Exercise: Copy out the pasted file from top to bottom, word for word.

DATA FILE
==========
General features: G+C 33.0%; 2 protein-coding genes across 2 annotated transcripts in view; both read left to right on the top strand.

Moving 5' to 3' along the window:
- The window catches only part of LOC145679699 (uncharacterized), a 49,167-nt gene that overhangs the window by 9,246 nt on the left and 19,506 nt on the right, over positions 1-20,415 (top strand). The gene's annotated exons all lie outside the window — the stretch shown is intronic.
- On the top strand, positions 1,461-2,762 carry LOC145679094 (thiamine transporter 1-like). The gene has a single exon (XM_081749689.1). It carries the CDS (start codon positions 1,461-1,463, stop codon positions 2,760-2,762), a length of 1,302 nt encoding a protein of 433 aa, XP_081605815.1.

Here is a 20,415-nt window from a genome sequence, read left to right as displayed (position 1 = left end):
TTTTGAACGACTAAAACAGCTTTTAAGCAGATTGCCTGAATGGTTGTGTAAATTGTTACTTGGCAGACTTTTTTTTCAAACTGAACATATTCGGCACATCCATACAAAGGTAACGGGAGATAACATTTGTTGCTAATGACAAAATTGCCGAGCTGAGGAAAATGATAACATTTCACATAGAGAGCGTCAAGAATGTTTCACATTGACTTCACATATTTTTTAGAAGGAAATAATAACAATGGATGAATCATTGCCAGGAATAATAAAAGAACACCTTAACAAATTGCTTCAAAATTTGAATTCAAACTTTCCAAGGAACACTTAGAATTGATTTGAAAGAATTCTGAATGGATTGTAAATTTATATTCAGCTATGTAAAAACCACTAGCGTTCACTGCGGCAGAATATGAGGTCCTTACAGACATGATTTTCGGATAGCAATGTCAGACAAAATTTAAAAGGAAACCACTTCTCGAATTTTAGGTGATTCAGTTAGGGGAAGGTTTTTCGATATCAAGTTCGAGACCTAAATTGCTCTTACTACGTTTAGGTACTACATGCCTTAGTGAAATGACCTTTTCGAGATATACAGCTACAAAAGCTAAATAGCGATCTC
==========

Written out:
General features: G+C 33.0%; 2 protein-coding genes across 2 annotated transcripts in view; both read left to right on the top strand.

Moving 5' to 3' along the window:
- The window catches only part of LOC145679699 (uncharacterized), a 49,167-nt gene that overhangs the window by 9,246 nt on the left and 19,506 nt on the right, over positions 1-20,415 (top strand). The gene's annotated exons all lie outside the window — the stretch shown is intronic.
- On the top strand, positions 1,461-2,762 carry LOC145679094 (thiamine transporter 1-like). The gene has a single exon (XM_081749689.1). It carries the CDS (start codon positions 1,461-1,463, stop codon positions 2,760-2,762), a length of 1,302 nt encoding a protein of 433 aa, XP_081605815.1.

Here is a 20,415-nt window from a genome sequence, read left to right as displayed (position 1 = left end):
TTTTGAACGACTAAAACAGCTTTTAAGCAGATTGCCTGAATGGTTGTGTAAATTGTTACTTGGCAGACTTTTTTTTCAAACTGAACATATTCGGCACATCCATACAAAGGTAACGGGAGATAACATTTGTTGCTAATGACAAAATTGCCGAGCTGAGGAAAATGATAACATTTCACATAGAGAGCGTCAAGAATGTTTCACATTGACTTCACATATTTTTTAGAAGGAAATAATAACAATGGATGAATCATTGCCAGGAATAATAAAAGAACACCTTAACAAATTGCTTCAAAATTTGAATTCAAACTTTCCAAGGAACACTTAGAATTGATTTGAAAGAATTCTGAATGGATTGTAAATTTATATTCAGCTATGTAAAAACCACTAGCGTTCACTGCGGCAGAATATGAGGTCCTTACAGACATGATTTTCGGATAGCAATGTCAGACAAAATTTAAAAGGAAACCACTTCTCGAATTTTAGGTGATTCAGTTAGGGGAAGGTTTTTCGATATCAAGTTCGAGACCTAAATTGCTCTTACTACGTTTAGGTACTACATGCCTTAGTGAAATGACCTTTTCGAGATATACAGCTACAAAAGCTAAATAGCGATCTC